COMMUNITIES NOW have more power to deal with local offenders thanks to new laws, a Community Safety Officer told the Saddleworth Homewatch Group.
Phil Bonworth visited the group at their March meeting to explain how criminal behaviour orders brought into force last October are combating anti-social behaviour and low-level crime.
He explained that legislation has been streamlined and six new powers have been added, including the ‘Community Trigger’ and ‘Community Remedy’ schemes.
The ‘Community Trigger’ gives victims of ASB the chance to force a case review if three complaints from one household are recorded in a month or five calls from one locality.
And the ‘Community Remedy’ gives victims a say in the punishment of the offenders out of court to ensure they get justice quickly.
Mr Bonworth, who works for the local authority across Saddleworth and Lees, Royton, and Shaw and Crompton, said: “It is about giving the community more control and power so they do not suffer.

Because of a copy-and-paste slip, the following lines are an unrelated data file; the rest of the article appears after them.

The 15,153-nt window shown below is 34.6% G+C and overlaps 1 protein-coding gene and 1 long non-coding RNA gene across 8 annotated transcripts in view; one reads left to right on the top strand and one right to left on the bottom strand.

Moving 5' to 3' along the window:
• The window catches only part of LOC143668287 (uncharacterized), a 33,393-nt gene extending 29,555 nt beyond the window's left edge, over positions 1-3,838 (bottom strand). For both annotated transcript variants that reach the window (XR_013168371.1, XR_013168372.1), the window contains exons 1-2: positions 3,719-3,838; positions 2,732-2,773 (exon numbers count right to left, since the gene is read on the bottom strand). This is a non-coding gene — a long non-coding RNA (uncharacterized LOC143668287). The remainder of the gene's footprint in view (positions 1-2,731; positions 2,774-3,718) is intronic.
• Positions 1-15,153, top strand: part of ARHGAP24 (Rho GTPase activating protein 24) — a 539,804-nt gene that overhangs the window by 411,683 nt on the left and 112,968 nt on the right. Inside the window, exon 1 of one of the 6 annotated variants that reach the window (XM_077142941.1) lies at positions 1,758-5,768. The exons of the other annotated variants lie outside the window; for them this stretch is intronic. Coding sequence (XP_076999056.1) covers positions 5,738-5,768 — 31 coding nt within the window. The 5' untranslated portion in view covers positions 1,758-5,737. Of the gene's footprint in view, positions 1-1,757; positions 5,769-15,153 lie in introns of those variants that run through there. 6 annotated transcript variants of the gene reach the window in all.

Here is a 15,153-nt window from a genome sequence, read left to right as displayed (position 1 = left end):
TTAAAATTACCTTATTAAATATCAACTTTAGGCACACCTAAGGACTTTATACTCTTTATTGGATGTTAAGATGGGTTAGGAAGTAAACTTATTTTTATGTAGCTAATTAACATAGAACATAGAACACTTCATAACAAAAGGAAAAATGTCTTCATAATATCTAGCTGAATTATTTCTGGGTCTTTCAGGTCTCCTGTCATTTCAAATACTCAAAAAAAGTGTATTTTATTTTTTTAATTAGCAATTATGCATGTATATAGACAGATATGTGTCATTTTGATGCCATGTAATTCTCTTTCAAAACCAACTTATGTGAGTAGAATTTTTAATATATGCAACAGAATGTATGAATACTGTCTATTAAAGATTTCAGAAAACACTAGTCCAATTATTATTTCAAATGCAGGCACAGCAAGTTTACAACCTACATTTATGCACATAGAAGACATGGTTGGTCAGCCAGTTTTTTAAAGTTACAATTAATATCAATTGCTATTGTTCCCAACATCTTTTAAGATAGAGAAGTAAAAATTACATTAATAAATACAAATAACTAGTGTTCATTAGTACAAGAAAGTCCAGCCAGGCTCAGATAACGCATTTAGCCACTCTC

“People wanted to see justice was being done but they weren’t always seeing that.
“Some people don’t want to drag the offenders through the courts but just want them to make right what they have damaged.
“Now, in cases of low-level crime or ASB, they can have a say in that and make the offender send an apology or put right what they damaged.”
A final civil injunction comes into place at the end of March alongside the criminal behaviour orders to help tackle the problems.
They can be used to impose restrictions on offenders – such as curfews, bans from certain areas, and to break up groups – in a bid to reduce crime.
They can be awarded to anyone over the age of ten years old but Mr Bonworth insisted steps to help offenders change their behaviour are taken too.
He said: “Some people do just need a bit of support to get themselves on the right path but that is not always the case.
“A lot of the powers might seem draconic sometimes but we will only use it when we have exhausted all over methods.
“Some people argue we are criminalising people but they are criminalising themselves with their behaviour as they are a blight on communities and that is why they have got the conviction.
“A lot of young people we with deal with have chaotic home lives and get no support. We can put in positive requirements such as making sure they go to school.”
To report anti-social behaviour, call the police non-emergency crime and anti-social behaviour number (24 hours a day, 7 days a week): 0161 872 5050.
You can also find out more about reporting anti-social behaviour on the Oldham Council website.